A Male Birth Control Gel Is the Field's Most Promising Option in Years

A gel applied to the shoulders appears safe and highly effective in clinical trials.

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An experimental male birth control gel is applied daily to the shoulders.
Image: Images: Shutterstock Graphics: Vicky Leta

Scientists at the Population Council, the National Institute of Child Health and Human Development, The Lundquist Institute for Biomedical Innovation at Harbor-UCLA Medical Center, and elsewhere are winners of the 2023 Gizmodo Science Fair for developing an innovative male contraceptive gel.

The Question

Is there a safe and reversible way to suppress men’s fertility, similar to the many available birth control methods for women?


The Results

The gel, applied daily to the shoulders, is a combination of nestorone, a type of progestin hormone, and synthetic testosterone. The nestorone lowers sperm count and natural testosterone levels, both in the testes and in the bloodstream. Unfortunately, low blood testosterone can lead to side effects like decreased sex drive and sexual function. The addition of synthetic testosterone to the gel is meant to keep levels of the hormone stable in men’s blood, hopefully counteracting these effects, while levels in the testes should stay low enough that they remain sterile.


Published studies dating back to 2009 show the NES/T gel appears to be safe and effective at suppressing men’s fertility. But its largest test is happening now, with researchers conducting a Phase IIB trial of around 400 men and their partners. A large interim analysis of the data is expected to be complete in 2023, but the early results already look very promising. Last summer, the researchers reported that 100 couples had completed the study and that the gel seemed to be more effective than the birth control pill and about as effective as long-acting reversible contraceptives for women, which are typically around 99% effective at preventing pregnancy.

Why They Did It

“Men have nothing other than permanent methods and condoms, which have a high failure rate, [for contraception]. So this is really an unmet need that we had to address,” said Regine Sitruk-Ware, one of the project’s lead coordinators and Distinguished Scientist at the Population Council.

Image for article titled A Male Birth Control Gel Is the Field's Most Promising Option in Years
Illustration: Vicky Leta

“Things have changed a lot since we first started working on this. The men that come into this study really wanted to take up responsibility,” said Christina Wang, principal investigator and researcher at The Lundquist Institute for Biomedical Innovation at Harbor-UCLA Medical Center.


Why They’re a Winner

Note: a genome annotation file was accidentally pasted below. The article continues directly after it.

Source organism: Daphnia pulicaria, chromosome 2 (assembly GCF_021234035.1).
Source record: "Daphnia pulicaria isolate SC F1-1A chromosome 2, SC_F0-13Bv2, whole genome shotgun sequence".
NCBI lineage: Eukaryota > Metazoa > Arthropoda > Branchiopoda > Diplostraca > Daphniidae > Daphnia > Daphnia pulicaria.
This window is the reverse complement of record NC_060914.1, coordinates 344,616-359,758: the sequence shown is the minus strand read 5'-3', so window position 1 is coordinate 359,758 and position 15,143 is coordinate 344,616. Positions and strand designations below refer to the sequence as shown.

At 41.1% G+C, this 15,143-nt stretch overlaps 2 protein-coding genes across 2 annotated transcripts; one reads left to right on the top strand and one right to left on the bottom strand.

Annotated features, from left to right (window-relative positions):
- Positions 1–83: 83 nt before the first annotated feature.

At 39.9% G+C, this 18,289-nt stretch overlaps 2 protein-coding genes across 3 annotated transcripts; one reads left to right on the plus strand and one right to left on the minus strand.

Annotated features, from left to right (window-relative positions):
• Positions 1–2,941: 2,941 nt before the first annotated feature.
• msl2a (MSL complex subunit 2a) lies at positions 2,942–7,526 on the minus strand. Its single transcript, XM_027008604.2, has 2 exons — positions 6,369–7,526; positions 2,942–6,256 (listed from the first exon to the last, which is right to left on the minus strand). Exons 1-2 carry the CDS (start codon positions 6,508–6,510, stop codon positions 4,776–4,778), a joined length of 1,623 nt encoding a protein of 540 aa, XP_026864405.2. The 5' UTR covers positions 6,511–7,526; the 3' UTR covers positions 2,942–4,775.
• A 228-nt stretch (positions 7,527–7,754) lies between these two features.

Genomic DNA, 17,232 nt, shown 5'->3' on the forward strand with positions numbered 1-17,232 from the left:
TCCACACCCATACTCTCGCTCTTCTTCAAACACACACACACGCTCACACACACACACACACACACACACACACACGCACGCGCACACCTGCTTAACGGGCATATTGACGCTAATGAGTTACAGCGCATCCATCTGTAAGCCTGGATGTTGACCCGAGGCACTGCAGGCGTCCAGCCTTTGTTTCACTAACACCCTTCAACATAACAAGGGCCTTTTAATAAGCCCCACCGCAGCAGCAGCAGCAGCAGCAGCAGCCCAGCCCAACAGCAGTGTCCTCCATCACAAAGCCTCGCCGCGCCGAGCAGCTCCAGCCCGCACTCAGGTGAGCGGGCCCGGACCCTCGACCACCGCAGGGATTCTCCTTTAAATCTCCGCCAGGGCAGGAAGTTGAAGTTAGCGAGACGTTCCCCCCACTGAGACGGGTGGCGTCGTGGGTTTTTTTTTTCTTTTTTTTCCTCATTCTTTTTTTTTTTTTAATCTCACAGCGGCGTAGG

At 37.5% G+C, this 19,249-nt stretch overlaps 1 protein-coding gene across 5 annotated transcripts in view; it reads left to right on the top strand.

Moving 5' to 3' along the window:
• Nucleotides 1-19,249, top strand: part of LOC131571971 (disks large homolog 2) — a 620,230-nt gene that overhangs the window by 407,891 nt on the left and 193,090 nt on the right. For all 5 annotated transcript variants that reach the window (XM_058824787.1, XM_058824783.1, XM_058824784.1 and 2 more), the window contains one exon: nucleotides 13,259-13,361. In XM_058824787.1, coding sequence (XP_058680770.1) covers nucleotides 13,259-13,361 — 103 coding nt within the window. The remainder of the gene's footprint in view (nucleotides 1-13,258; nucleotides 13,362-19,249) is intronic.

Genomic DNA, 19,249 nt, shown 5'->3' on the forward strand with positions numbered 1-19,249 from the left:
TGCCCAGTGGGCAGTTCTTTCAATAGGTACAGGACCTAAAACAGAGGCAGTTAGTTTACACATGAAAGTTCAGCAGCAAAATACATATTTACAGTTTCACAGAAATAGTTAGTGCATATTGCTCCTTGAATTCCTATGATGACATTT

Surveys have found that both many men and women would be interested in new male contraceptive options. But it’s been a difficult road to develop potential methods.


Some treatments have appeared effective but showed a greater risk of side effects than hoped for. Other drugs, like Risug and Vasagel—non-hormonal shots delivered to the testes—look promising but are languishing in clinical development. Options like hormonal and non-hormonal pills are still in the very early phases of research. The team’s NES/T gel likely won’t be the only male contraceptive available to the public in the near future, but it could very well be the first in a new generation of options.

What’s Next

The researchers plan to present their latest data to the Food and Drug Administration in spring 2023. Given the success they’ve seen so far, they’re hoping that the FDA will allow them to speed up the process and start a Phase III trial earlier than expected. The sooner that happens, and assuming the same positive results, the sooner the gel could reach the public. Another hurdle involves finding pharmaceutical companies willing to fund this continued research and the commercialization of the technology, though Sitruk-Ware says they’re already in talks with several interested partners.


The Team

The NES/T gel project is led by the Population Council, a nonprofit organization that has focused on reproductive health and HIV/AIDS research, particularly in the developing world. It’s also involved collaboration and funding from the National Institute of Child Health and Human Development, as well as research centers like The Lundquist Institute. The Phase IIB trial has relied on the cooperation of researchers and doctors at different study sites across the world, including in Chile, England, Sweden, and the U.S.


See the full list of Gizmodo Science Fair winners

Read more: With a New Gel, the Future of Male Birth Control Looks Bright